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Combining two high-performance materials—ultra-high-performance concrete (UHPC) as the matrix and carbon-fibre-reinforced composites (CFRP) as the reinforcement—opens up new possibilities for achieving very lightweight thin-walled concrete elements. This strategy, however, leads to a higher degree of material utilisation, resulting in the generation of higher forces around load introduction points and supports. The authors present a solution for increasing the performance of supports of very slender CFRP-reinforced UHPC beams by using metal implants. Implants are used in place of concrete in regions of stress concentrations and significant deviation forces. These are able to transfer high stresses and forces efficiently due to their ability to sustain both tension and compression in equal measure. A key issue in their development is the interface between the reinforced concrete and metal implant. Building on previous research, this paper deals with the conceptual design of three types of implants manufactured from different metals and with three different types of automated production technologies (water-jet cutting, metal casting with a 3D-printed plastic formwork and binder jetting of steel components). For this paper, tests were carried out to determine the load-bearing behaviour of beams with the three different types of support implants used for load introduction at the supports. A carbon rod served as bending reinforcement and a pre-formed textile reinforcement cage served as shear and constructive reinforcement.
UHPC, CFRP, CFRP reinforcement, thin-walled concrete, load introduction in thin-walled concrete elements, metal implants for engineering structures, sustainable construction
Second-Generation Implants for Load Introduction into Thin-Walled CFRP-Reinforced UHPC Beams: Implant Optimisation and Investigations of Production Technologies
Benjamin Kromoser,1,* Oliver Gericke,2 Mathias Hammerl,1 and Werner Sobek2
Porphyromonas gingivalis, the keystone pathogen in chronic periodontitis, was identified in the brain of Alzheimer’s disease patients. Toxic proteases from the bacterium called gingipains were also identified in the brain of Alzheimer’s patients, and levels correlated with tau and ubiquitin pathology. Oral P. gingivalis infection in mice resulted in brain colonization and increased production of Aβ1-42, a component of amyloid plaques. Further, gingipains were neurotoxic in vivo and in vitro, exerting detrimental effects on tau, a protein needed for normal neuronal function. To block this neurotoxicity, we designed and synthesized small-molecule inhibitors targeting gingipains. Gingipain inhibition reduced the bacterial load of an established P. gingivalis brain infection, blocked Aβ1-42 production, reduced neuroinflammation, and rescued neurons in the hippocampus. These data suggest that gingipain inhibitors could be valuable for treating P. gingivalis brain colonization and neurodegeneration in Alzheimer’s disease.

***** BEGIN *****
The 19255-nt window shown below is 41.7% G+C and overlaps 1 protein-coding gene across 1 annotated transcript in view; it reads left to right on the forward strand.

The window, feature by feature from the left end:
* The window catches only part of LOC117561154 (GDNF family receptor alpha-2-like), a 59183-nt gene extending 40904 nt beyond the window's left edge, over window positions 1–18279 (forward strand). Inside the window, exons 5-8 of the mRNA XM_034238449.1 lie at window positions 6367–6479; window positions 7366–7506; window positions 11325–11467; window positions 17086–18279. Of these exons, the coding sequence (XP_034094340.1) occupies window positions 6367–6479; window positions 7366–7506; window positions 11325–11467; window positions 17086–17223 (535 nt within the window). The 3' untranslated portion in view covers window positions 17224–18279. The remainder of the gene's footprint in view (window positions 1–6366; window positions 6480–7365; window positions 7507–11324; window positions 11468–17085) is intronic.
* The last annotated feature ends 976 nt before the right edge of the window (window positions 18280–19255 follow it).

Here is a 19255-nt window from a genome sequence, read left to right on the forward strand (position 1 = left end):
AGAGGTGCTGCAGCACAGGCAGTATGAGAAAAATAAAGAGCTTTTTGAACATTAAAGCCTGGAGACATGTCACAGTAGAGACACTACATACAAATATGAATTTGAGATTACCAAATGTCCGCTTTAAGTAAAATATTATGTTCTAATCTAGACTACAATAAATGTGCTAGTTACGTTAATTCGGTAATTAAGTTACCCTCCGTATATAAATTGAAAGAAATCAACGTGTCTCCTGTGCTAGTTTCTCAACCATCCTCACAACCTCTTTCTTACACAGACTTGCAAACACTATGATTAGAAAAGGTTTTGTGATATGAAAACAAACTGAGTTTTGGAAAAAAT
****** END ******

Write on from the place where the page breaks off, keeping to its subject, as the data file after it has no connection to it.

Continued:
Porphyromonas gingivalis in Alzheimer’s disease brains: Evidence for disease causation and treatment with small-molecule inhibitors
Stephen S. Dominy,1,*† Casey Lynch,1,* Florian Ermini,1 Malgorzata Benedyk,2,3 Agata Marczyk,2 Andrei Konradi,1 Mai Nguyen,1 Ursula Haditsch,1 Debasish Raha,1 Christina Griffin,1 Leslie J. Holsinger,1 Shirin Arastu-Kapur,1 Samer Kaba,1 Alexander Lee,1 Mark I. Ryder,4 Barbara Potempa,5 Piotr Mydel,2,6 Annelie Hellvard,3,6 Karina Adamowicz,2 Hatice Hasturk,7,8 Glenn D. Walker,9 Eric C. Reynolds,9 Richard L. M. Faull,10 Maurice A. Curtis,11,12 Mike Dragunow,11,13 and Jan Potempa2,5,*
This article presents the current and important results of bioaerosol studies which allow for the comparison of microbial contamination of air in 11 wastewater treatment plants (WWTPs), which differed in terms of capacity from 350 to 200,000 m3/day. The abundance of mesophilic bacteria, M+ and M− Staphylococcus, Pseudomonas fluorescens, Actinobacteria, coliform and psychrophilic bacteria, and microscopic fungi was determined. Additionally, the air temperature, relative humidity, wind velocity, and direction were also analyzed at each research station. The obtained very numerous results of bioaerosol and climate parameter studies were subjected to statistical analysis. The results regarding the minimum, maximum, and median abundance of the studied bacteria and microscopic fungi at 11 WWTPs and in background studies at control stations were presented in tables. Additionally, basic descriptive statistics for all studied microorganisms at specific seasons were presented. It was established that at the areas of WWTPs, the microscopic fungi were present that the highest concentrations (ranging from 0 to 1,148,530 CFU m−3), followed by psychrophilic bacteria (ranging from 40 to 225,000 CFU m−3) and mesophilic bacteria (ranging from 0 to 195,000 CFU m−3). The novel elaboration of bioaerosol study results based on cluster analysis and determination of a dendrogram allowed to compare the studied WWTPs. The similarity was decided based on the type of studied microorganisms and their dominance and abundance, while no similarities were observed in terms of capacity. In order to investigate the relation between the abundance of bacterial groups as well as microscopic fungi and microclimatic parameters (air temperature and humidity), a calculation of Spearman’s range correlation coefficients was conducted.
Electronic supplementary material
The online version of this article (10.1007/s10661-018-7035-2) contains supplementary material, which is available to authorized users.
Bioaerosols, Air contamination, Wastewater treatment plants, Emission factor, Statistical analysis
Comparison of wastewater treatment plants based on the emissions of microbiological contaminants
Michał Michałkiewiczcorresponding author